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Ramble with Gortowski: Talking turkey on the Fox River

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gortowskirs Ken Gortowski ruminates on another guide following in

his steps, considers the meaning of the turkeys and wildlife around his house and has a fishing report for the Fox River mixed in.

Here's Gortowski's extended and wide-ranging rumination:

I was able to get out once in the past week and then only for around an hour and a half. In that brief time and quarter mile of river I got 8 hits, but nothing solid enough to let me hook and land them. I thought I was doing pretty good till the sixth one hit and got away. By then I figured I wasn't going to land anything, but I may as well keep fishing and getting hits.


Part of that is my own fault. Though I've been saying that now is the time for live bait, it's been years since I've bothered using live bait myself. I tend to hike a good distance to get to the stretch I want to fish. Then I'll hike a good bit in the stretch I'm fishing. By the time I'm done fishing I have twice the distance to hike back to my car. I just don't feel like hauling around a bait bucket to do that.

I could tell what the fish were doing. I've felt it hundreds of times in the past. In this cold water they aren't as aggressive and will pop a bait fish in their mouth, then sit there. Almost like they're tasting it to make sure it's edible. Then a few seconds later you'll feel a second hit when they decide it's something they would actually like to eat. That's when you set the hook. The fish don't hang on to plastic. There is no second hit.

Another part that's my fault is that I'm paying attention to the waterfowl on the river rather than concentrating on fishing. In this small stretch I spooked 2 decent sized flocks of ducks, a flock of about 15 geese and had another flock of about 30 geese land in the river a couple of hundred yards in front of me. You can't hunt in this stretch of the Fox and the birds seem to know that. It's been a long time since I've had the resources to do the traveling I used to do in order to hunt. I can't get that out of my head.

I've had plenty of time in the past week to get out to do more fishing. Instead I found myself wandering along the river trying to see if there was a pattern to the birds coming to the river. The colder air filtering in from the north seems to be pushing more birds this way and everyday I saw more, in the areas where you can't hunt.

There's one blind that I can get to with an easy walk. I spent a lot of my time wandering along the river in that stretch. Saw a few ducks a quarter of a mile up and down stream of the blind. That's an encouraging sign. With the weather change coming this week, I expect more birds to start showing up. I have a couple more days of scouting to do as the weather changes and then I may go sit in this blind. Nobody seems to go there during the week and I still have some free weekdays. With the blind just 7 miles from my house it won't eat up much gas to get there. I have decoys, shotgun, box of shells. I think I just convinced myself on what to do.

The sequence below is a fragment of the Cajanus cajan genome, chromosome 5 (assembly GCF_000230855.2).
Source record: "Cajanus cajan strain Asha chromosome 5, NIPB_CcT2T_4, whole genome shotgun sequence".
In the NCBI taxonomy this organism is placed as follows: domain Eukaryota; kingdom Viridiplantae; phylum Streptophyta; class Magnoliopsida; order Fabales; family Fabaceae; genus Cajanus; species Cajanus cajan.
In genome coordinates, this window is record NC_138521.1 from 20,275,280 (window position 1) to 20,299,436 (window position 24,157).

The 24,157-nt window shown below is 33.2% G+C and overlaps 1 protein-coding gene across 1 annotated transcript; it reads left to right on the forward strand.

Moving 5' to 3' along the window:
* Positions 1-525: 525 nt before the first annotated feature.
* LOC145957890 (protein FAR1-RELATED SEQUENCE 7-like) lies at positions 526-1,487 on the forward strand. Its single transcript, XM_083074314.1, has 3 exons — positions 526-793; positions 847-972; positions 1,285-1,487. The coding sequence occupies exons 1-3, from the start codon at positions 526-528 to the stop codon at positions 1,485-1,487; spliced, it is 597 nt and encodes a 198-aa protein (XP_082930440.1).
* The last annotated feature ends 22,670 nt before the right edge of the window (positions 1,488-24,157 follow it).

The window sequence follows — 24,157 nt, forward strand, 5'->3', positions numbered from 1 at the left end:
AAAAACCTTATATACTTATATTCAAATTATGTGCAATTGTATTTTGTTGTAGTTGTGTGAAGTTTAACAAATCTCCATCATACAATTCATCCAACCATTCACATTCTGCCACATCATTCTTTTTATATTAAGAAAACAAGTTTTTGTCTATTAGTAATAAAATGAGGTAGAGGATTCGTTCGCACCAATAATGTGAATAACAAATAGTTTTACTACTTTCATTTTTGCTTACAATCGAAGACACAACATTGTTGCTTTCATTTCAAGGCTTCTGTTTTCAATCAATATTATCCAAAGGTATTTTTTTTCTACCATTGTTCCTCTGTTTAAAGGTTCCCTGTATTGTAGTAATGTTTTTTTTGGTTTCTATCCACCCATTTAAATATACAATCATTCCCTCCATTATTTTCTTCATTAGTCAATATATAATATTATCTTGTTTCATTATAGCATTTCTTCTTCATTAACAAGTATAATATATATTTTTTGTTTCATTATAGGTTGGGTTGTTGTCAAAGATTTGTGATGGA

And then there's the pheasant and rabbits I haven't chased in a few years. No squirrels this year yet. Chased deer in Virginia, but not here yet. No wonder I can't catch any fish, far too many other things on my mind.

In the mean time, for those that still want to go fishing, do as I say and not as I do. You'll have to go through Dale's Midwest Fishing Reports for the past 2 weeks to find all the details I've given away, no point putting them here again, but it will be worth it if you're going fishing.

A group of friends have been making ventures out to the Fox on weekday evenings for the past few weeks waiting for the walleye to turn on. A couple of solo outings by Cory Yarmuth of Legend Outdoors (click here for his site and click here for his blog) has him out finally tying into these walleye. On his site you'll see his link to his blog, Legend Outdoors with Cory Yarmuth, where you can read about his night time walleye adventures.

One of the other links you'll see on his site is one that says Guiding. Besides guiding for salmon and trout, Cory is offering wading and walking trips on the Fox River. For those that have bothered reading what I've written over the last 12 years, that will sound familiar. For 6 years I offered wading and walking trips on the Fox, in the river fishing classes and had the pleasure of speaking to a number of local fishing clubs about the endless wading possibilities on the Fox. In 2006 I ended all of that to take care of life issues.